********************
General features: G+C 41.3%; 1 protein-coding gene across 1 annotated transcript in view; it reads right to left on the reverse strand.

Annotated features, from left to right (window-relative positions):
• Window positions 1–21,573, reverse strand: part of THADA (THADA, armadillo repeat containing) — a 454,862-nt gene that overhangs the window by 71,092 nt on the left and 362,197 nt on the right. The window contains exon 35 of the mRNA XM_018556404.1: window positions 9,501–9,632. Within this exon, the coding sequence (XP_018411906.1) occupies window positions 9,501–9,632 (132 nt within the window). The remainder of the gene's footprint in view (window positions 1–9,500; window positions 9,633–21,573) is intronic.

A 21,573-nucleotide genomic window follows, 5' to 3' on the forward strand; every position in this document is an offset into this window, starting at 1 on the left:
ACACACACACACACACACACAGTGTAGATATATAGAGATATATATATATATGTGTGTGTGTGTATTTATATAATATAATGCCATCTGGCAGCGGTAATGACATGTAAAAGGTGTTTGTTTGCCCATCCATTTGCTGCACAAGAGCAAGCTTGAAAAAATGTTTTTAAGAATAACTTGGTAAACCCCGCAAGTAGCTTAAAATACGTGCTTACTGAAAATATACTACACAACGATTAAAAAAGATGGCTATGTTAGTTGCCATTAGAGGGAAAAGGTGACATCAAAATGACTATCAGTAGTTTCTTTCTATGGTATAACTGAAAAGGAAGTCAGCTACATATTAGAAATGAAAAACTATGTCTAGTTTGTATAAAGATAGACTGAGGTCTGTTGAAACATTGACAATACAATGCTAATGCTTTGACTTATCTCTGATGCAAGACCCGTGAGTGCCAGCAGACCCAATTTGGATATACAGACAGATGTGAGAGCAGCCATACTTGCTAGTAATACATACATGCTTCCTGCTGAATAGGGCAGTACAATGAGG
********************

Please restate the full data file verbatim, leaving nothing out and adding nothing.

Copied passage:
General features: G+C 41.3%; 1 protein-coding gene across 1 annotated transcript in view; it reads right to left on the reverse strand.

Annotated features, from left to right (window-relative positions):
• Window positions 1–21,573, reverse strand: part of THADA (THADA, armadillo repeat containing) — a 454,862-nt gene that overhangs the window by 71,092 nt on the left and 362,197 nt on the right. The window contains exon 35 of the mRNA XM_018556404.1: window positions 9,501–9,632. Within this exon, the coding sequence (XP_018411906.1) occupies window positions 9,501–9,632 (132 nt within the window). The remainder of the gene's footprint in view (window positions 1–9,500; window positions 9,633–21,573) is intronic.

A 21,573-nucleotide genomic window follows, 5' to 3' on the forward strand; every position in this document is an offset into this window, starting at 1 on the left:
ACACACACACACACACACACAGTGTAGATATATAGAGATATATATATATATGTGTGTGTGTGTATTTATATAATATAATGCCATCTGGCAGCGGTAATGACATGTAAAAGGTGTTTGTTTGCCCATCCATTTGCTGCACAAGAGCAAGCTTGAAAAAATGTTTTTAAGAATAACTTGGTAAACCCCGCAAGTAGCTTAAAATACGTGCTTACTGAAAATATACTACACAACGATTAAAAAAGATGGCTATGTTAGTTGCCATTAGAGGGAAAAGGTGACATCAAAATGACTATCAGTAGTTTCTTTCTATGGTATAACTGAAAAGGAAGTCAGCTACATATTAGAAATGAAAAACTATGTCTAGTTTGTATAAAGATAGACTGAGGTCTGTTGAAACATTGACAATACAATGCTAATGCTTTGACTTATCTCTGATGCAAGACCCGTGAGTGCCAGCAGACCCAATTTGGATATACAGACAGATGTGAGAGCAGCCATACTTGCTAGTAATACATACATGCTTCCTGCTGAATAGGGCAGTACAATGAGG